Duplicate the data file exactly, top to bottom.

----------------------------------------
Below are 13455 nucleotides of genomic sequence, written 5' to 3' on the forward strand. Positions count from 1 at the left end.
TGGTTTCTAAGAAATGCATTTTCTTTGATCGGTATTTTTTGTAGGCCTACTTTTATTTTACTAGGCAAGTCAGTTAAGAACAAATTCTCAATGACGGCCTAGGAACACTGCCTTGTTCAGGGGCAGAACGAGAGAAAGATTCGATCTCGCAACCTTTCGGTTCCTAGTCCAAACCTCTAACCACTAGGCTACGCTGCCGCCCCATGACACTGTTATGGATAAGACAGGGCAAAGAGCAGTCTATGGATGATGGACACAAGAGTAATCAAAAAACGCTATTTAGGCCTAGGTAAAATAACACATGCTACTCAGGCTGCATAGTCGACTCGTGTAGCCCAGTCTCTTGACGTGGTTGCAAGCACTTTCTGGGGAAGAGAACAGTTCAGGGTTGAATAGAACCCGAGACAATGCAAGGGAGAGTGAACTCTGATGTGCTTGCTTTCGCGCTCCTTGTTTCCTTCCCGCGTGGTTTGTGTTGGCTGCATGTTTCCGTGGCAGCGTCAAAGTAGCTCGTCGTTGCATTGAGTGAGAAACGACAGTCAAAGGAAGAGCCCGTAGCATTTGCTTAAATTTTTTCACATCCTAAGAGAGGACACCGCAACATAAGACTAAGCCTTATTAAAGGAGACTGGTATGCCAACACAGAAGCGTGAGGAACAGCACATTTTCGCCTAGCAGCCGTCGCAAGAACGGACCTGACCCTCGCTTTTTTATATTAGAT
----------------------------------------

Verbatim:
Below are 13455 nucleotides of genomic sequence, written 5' to 3' on the forward strand. Positions count from 1 at the left end.
TGGTTTCTAAGAAATGCATTTTCTTTGATCGGTATTTTTTGTAGGCCTACTTTTATTTTACTAGGCAAGTCAGTTAAGAACAAATTCTCAATGACGGCCTAGGAACACTGCCTTGTTCAGGGGCAGAACGAGAGAAAGATTCGATCTCGCAACCTTTCGGTTCCTAGTCCAAACCTCTAACCACTAGGCTACGCTGCCGCCCCATGACACTGTTATGGATAAGACAGGGCAAAGAGCAGTCTATGGATGATGGACACAAGAGTAATCAAAAAACGCTATTTAGGCCTAGGTAAAATAACACATGCTACTCAGGCTGCATAGTCGACTCGTGTAGCCCAGTCTCTTGACGTGGTTGCAAGCACTTTCTGGGGAAGAGAACAGTTCAGGGTTGAATAGAACCCGAGACAATGCAAGGGAGAGTGAACTCTGATGTGCTTGCTTTCGCGCTCCTTGTTTCCTTCCCGCGTGGTTTGTGTTGGCTGCATGTTTCCGTGGCAGCGTCAAAGTAGCTCGTCGTTGCATTGAGTGAGAAACGACAGTCAAAGGAAGAGCCCGTAGCATTTGCTTAAATTTTTTCACATCCTAAGAGAGGACACCGCAACATAAGACTAAGCCTTATTAAAGGAGACTGGTATGCCAACACAGAAGCGTGAGGAACAGCACATTTTCGCCTAGCAGCCGTCGCAAGAACGGACCTGACCCTCGCTTTTTTATATTAGAT